• Two Stars for Peace solution
    Two Stars for Peace solution
    The Two Stars for Peace solution is a proposed agreement for Israelis and Palestinians to secure their mutual futures by petitioning the United States Congress to become the 51st and 52nd U.S. states. Dr. Martine Rothblatt first proposed the idea in her book Two Stars for Peace, published in 2003...

  • Arab Peace Initiative
    Arab Peace Initiative
    The Beirut Summit was a meeting of the Arab League in Beirut, Lebanon in March 2002 to discuss the Israeli-Palestinian conflict. The meeting became especially noteworthy for the adoption, by the Arab states attending, of a proposal offering a comprehensive peace between the Arab countries and...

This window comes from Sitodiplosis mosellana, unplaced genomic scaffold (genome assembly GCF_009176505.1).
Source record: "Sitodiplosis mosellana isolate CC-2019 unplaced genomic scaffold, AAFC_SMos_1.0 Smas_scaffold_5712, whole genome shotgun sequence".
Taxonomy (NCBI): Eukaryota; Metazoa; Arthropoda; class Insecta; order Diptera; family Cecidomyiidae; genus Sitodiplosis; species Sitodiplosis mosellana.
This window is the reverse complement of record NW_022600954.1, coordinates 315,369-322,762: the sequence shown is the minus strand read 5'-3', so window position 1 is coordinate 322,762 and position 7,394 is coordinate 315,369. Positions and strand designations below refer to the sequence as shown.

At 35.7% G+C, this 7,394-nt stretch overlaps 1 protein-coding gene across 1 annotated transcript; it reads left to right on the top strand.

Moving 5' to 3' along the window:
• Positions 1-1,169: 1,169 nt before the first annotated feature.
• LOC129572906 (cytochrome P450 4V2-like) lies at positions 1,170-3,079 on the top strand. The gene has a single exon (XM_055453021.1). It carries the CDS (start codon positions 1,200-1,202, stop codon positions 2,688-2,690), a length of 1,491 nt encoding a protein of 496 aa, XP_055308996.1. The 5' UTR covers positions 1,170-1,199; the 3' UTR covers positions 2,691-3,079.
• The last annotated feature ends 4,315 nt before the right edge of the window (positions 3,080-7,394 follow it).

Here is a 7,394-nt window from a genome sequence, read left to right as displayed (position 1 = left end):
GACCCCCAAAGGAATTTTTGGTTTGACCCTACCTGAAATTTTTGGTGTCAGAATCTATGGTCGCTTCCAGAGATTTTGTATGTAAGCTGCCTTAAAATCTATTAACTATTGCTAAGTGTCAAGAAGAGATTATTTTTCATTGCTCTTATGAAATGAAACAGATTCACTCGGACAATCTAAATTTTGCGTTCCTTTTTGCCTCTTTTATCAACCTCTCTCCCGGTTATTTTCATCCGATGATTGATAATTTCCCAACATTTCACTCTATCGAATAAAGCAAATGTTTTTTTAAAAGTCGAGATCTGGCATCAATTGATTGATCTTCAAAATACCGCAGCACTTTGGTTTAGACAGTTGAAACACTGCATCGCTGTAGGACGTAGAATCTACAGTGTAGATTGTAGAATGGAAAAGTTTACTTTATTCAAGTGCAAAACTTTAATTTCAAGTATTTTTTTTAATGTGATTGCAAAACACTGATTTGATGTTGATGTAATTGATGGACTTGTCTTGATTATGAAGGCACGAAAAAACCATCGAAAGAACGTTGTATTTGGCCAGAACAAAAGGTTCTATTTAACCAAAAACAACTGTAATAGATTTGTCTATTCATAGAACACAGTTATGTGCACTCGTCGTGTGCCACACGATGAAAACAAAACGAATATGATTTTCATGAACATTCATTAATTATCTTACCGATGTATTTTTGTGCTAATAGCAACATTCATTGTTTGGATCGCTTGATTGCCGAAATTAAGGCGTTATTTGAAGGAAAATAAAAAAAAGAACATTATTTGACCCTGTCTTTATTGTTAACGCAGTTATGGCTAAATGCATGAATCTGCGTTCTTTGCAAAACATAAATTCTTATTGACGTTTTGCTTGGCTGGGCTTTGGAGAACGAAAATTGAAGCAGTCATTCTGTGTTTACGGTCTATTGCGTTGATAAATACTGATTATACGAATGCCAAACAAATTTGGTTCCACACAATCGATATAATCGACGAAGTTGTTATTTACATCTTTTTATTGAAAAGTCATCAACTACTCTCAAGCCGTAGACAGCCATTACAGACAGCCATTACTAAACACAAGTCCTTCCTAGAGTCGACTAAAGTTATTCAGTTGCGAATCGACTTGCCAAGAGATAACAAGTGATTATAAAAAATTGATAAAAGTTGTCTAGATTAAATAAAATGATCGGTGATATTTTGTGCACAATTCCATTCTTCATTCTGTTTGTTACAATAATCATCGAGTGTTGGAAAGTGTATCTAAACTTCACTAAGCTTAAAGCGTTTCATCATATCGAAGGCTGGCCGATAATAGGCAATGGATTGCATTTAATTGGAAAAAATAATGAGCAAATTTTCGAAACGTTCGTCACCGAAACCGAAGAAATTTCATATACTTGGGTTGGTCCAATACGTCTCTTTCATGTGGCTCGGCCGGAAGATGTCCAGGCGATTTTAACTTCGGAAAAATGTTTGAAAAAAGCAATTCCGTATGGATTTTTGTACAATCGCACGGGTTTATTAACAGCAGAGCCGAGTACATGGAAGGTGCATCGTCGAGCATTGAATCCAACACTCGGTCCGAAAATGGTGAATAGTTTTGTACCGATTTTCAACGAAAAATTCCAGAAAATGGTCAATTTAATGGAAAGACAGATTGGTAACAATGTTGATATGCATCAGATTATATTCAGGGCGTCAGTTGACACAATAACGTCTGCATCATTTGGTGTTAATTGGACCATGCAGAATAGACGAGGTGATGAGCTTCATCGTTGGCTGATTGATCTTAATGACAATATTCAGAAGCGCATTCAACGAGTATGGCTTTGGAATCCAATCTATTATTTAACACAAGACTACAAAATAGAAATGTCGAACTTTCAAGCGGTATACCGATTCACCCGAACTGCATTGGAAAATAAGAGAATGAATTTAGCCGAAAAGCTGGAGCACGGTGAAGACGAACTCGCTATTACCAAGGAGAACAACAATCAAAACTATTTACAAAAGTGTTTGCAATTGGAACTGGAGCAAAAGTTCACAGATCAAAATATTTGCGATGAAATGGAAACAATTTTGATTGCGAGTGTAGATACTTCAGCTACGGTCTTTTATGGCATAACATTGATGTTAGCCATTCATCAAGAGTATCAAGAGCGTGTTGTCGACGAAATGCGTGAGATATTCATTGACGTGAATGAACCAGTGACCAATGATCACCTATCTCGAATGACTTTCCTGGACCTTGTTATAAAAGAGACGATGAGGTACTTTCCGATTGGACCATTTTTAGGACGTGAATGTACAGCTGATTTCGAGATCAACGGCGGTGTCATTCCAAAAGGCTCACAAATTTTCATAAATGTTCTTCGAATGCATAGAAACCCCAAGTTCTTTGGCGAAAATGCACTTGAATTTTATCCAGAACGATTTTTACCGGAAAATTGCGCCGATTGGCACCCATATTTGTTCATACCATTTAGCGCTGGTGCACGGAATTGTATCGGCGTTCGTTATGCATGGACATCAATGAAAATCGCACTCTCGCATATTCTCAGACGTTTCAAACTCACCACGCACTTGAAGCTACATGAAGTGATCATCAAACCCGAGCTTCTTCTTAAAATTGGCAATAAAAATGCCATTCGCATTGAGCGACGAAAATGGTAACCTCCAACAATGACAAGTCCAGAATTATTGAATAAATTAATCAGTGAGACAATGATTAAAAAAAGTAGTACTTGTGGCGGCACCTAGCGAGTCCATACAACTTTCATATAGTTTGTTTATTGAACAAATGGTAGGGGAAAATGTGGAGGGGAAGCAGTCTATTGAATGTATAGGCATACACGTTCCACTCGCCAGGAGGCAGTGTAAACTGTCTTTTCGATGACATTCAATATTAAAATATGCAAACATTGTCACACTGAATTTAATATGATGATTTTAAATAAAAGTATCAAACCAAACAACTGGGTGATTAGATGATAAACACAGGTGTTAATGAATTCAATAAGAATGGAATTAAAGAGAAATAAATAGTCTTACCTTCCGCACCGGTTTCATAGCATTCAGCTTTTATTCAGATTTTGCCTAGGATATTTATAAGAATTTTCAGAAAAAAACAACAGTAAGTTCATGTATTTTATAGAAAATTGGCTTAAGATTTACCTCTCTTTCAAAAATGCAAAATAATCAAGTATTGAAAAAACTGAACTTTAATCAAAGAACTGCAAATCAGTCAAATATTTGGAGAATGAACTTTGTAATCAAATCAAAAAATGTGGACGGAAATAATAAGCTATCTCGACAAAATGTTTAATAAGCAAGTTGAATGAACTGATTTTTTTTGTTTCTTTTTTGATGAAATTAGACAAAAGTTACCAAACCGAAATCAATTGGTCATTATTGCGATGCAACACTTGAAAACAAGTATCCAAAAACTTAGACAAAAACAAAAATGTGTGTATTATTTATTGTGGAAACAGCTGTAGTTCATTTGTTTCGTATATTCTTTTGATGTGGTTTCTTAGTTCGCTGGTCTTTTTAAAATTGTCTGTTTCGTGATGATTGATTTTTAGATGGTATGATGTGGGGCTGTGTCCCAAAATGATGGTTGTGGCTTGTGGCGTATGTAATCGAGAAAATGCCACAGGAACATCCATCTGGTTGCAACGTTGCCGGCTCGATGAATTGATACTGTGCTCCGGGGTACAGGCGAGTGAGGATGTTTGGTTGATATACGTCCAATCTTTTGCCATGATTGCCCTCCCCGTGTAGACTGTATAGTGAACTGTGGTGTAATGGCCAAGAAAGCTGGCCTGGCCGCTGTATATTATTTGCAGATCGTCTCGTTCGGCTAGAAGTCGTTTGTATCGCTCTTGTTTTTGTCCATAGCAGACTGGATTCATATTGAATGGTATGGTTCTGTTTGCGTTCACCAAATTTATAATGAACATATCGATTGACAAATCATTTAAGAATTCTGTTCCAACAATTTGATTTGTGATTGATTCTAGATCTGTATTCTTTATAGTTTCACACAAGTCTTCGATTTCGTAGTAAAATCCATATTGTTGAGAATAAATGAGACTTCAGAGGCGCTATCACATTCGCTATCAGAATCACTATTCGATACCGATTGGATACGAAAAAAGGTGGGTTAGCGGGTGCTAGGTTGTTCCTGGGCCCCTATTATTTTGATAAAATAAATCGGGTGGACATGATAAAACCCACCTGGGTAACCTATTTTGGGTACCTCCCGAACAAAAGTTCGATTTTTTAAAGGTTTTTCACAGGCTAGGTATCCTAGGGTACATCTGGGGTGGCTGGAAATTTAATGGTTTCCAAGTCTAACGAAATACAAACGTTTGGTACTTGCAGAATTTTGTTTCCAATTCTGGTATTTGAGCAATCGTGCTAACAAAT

• Geneva Accord
    Geneva Accord
    The Geneva Initiative, also known as the Geneva Accord, is a model permanent status agreement to end the Israeli-Palestinian conflict based on previous official negotiations, international resolutions, the Quartet Roadmap, the Clinton Parameters, and the Arab Peace Initiative...


Further reading

  • Aharon Cohen, Israel and the Arab World (Funk and Wagnalls, New York, 1970)
  • Jeremy Pressman, "The Best Hope - Still?" Boston Review, July/August 2009.

External links